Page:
3 out of 4 voters support Prop 13 reform when given the facts
Los Angeles – One week after the introduction of the “Property Tax Fairness Amendment” (SCA 5) – a constitutional amendment that would close commercial property tax loopholes created by Prop 13 – Anthony Thigpenn, President of California Calls announced overwhelming support for reform by young voters, voters of color, low-income voters, immigrants and new and occasional voters in throughout California.
From April 20 to June 15, nearly 650 grassroots leaders and volunteers from California Calls, a statewide alliance of 31 community organizations located in 12 urban, rural and suburban counties, contacted 101,847 voters across the state using a high capacity predictive dialing system and traditional door-to-door organizing in English, Spanish and Chinese. Seventy five percent (74,078) of voters expressed support for closing loopholes created by Prop 13 that allow some corporations and wealthy landowners to avoid paying their fair share in commercial property taxes.
The 75,000 voters who support reform join the growing movement for closing commercial property tax loopholes. On May 7, Make It Fair, a coalition of community, faith based, civil rights and labor organizations, launched its campaign to close the loopholes and bring in up to $9 billion a year in revenue for local governments.
“In 1978 when I voted for Prop 13 to protect homeowners, I had no idea there would be loopholes for corporations and rich commercial property owners,” explained Olivia Barbour, a volunteer who knocked on doors in South Los Angeles with the grassroots organization Community Coalition. “Since then I’ve seen the schools in my neighborhood lose funding for the arts and afterschool programs. Many public buildings were not maintained and some even closed. Infrastructure in LA has been left to crumble before our eyes. And, as city and county programs were cut, people lost their jobs and even their homes. It’s time we fix Prop 13 and start reinvesting in local communities.”
California Calls’ findings tell a different story than a recent Public Policy Institute of California (PPIC) poll which suggests that support for reforming Prop 13 is around 50% and has been dwindling over the last few months. California Calls found that when new and occasional voters are given the facts about the unintended consequences of Prop 13 loopholes – decades of disinvestment in education, public safety, parks, libraries and health services – they are more likely to support reforming the law.
“The new and occasional voters California Calls contacted are the voters who can make the difference in high stakes elections, making the unthinkable possible” said Thigpenn. “In 2012, new and occasional voters turned out in record numbers, and they will again in 2016.”
Nearly 440,000 infrequent voters identified by California Calls in the years leading up to the last Presidential election voted in the November 2012, accounting for 6% of the “Yes” vote on Prop 30. This expanded electorate created the winning margin for the initiative largely responsible for California’s current budget that has avoided the deep cuts to education and safety net programs of the recent past.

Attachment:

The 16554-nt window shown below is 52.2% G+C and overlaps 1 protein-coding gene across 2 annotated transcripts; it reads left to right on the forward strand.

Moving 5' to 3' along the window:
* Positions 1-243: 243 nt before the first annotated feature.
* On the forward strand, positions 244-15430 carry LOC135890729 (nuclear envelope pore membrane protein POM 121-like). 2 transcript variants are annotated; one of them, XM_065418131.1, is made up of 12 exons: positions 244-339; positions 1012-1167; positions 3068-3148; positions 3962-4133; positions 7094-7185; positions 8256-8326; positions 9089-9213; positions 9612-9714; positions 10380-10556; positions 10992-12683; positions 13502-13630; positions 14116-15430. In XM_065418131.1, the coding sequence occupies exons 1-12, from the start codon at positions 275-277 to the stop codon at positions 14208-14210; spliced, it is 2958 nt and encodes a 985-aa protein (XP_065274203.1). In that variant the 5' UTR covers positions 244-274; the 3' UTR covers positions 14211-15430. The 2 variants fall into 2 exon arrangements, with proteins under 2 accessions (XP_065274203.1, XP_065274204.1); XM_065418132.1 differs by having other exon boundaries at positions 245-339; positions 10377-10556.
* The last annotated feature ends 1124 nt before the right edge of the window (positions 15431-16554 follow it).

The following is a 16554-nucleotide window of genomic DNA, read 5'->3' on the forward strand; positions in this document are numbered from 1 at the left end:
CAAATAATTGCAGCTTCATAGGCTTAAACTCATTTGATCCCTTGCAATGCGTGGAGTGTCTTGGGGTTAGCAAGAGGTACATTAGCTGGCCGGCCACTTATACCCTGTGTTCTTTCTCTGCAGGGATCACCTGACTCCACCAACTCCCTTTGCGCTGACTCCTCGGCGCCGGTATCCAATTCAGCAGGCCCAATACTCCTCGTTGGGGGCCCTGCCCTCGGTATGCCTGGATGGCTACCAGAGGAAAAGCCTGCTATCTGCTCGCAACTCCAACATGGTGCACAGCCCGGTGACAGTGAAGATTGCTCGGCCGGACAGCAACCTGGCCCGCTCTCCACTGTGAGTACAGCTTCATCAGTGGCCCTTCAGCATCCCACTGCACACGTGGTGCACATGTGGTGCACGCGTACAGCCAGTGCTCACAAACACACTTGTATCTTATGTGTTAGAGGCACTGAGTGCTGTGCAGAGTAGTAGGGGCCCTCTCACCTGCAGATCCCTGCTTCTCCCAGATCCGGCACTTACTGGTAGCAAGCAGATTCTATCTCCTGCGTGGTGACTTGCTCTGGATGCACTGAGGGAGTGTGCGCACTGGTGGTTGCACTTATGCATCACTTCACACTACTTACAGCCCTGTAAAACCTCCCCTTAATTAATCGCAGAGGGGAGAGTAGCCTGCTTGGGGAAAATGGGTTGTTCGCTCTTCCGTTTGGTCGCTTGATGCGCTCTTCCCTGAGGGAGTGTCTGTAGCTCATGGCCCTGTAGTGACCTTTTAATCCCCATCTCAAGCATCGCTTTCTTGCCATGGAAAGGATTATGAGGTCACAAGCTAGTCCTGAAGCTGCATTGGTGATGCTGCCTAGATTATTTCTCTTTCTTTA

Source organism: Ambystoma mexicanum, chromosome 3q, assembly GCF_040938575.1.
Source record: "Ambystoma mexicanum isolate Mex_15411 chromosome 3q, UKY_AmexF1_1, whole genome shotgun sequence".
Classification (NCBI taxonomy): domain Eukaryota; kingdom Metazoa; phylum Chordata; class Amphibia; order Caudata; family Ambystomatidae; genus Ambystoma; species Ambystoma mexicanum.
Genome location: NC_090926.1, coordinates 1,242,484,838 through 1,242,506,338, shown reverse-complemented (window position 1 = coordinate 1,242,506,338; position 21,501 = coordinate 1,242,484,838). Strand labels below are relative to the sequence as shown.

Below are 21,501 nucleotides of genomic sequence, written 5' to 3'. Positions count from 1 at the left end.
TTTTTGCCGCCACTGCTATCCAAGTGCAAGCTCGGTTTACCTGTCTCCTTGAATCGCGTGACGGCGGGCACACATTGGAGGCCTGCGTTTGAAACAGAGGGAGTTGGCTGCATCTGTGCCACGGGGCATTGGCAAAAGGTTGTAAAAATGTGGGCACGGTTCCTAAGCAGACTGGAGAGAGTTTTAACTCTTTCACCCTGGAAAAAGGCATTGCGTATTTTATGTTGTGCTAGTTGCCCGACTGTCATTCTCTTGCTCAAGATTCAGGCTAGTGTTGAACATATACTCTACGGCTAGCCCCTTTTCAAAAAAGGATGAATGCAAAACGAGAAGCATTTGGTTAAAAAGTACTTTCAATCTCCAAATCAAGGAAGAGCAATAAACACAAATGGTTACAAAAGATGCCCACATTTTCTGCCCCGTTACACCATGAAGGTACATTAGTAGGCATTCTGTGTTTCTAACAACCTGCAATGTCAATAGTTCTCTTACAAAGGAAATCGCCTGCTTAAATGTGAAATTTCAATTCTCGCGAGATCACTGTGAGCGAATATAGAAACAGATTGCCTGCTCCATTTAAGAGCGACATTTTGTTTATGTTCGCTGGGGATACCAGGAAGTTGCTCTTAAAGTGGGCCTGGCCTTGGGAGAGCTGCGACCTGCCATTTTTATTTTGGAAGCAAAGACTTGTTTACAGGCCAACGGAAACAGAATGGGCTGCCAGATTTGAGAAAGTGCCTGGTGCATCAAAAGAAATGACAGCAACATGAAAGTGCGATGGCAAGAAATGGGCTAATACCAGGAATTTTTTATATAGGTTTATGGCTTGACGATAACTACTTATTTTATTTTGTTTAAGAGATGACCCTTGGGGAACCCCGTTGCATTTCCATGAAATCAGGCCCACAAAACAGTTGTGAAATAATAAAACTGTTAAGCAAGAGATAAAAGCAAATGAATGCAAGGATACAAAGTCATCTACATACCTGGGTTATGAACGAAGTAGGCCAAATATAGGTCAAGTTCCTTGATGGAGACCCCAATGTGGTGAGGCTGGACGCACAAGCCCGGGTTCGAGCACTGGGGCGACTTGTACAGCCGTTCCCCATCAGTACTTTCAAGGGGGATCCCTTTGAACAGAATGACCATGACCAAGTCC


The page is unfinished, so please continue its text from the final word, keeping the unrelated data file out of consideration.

By 2016, California Calls and their allies will engage and mobilize 1 million infrequent voters to the polls, creating an expanded electorate more representative of California’s population, and more supportive of bold reforms that advance social equity and fairness.
“Even with California’s economic upswing, the voters we talked to are still feeling the deep impact of $20 billion in cuts to education and local services made over the last decade.” said Pastor Benjamin Briggs from Congregations Organizing for Prophetic Engagement (COPE), a community organization working in San Bernardino and Riverside counties. “People living here are plagued with foreclosed homes and high unemployment. Local governments are turning to their citizens – people who are barely making it – to fill the gap with increased taxes and fees while commercial property tax owners continue to pay less than their fair share. The voters we talk to are ready for change, and we plan to get them to the polls in 2016.”
California Calls is a growing alliance of 31 grassroots, community-based organizations spanning urban, rural and suburban counties across the state. We engage, educate and motivate new and infrequent voters among young people, from communities of color, and from poor and working class neighborhoods to make California’s electorate reflect our state’s diverse population. Through our bottom-up approach, we are organizing voters most impacted by budget cuts and deteriorating public services in support of systemic, progressive solutions to our state’s fiscal crisis. Working together, and including those who are often left out of policy decisions, we believe we can reclaim the California Dream of equality, opportunity and prosperity for all Californians.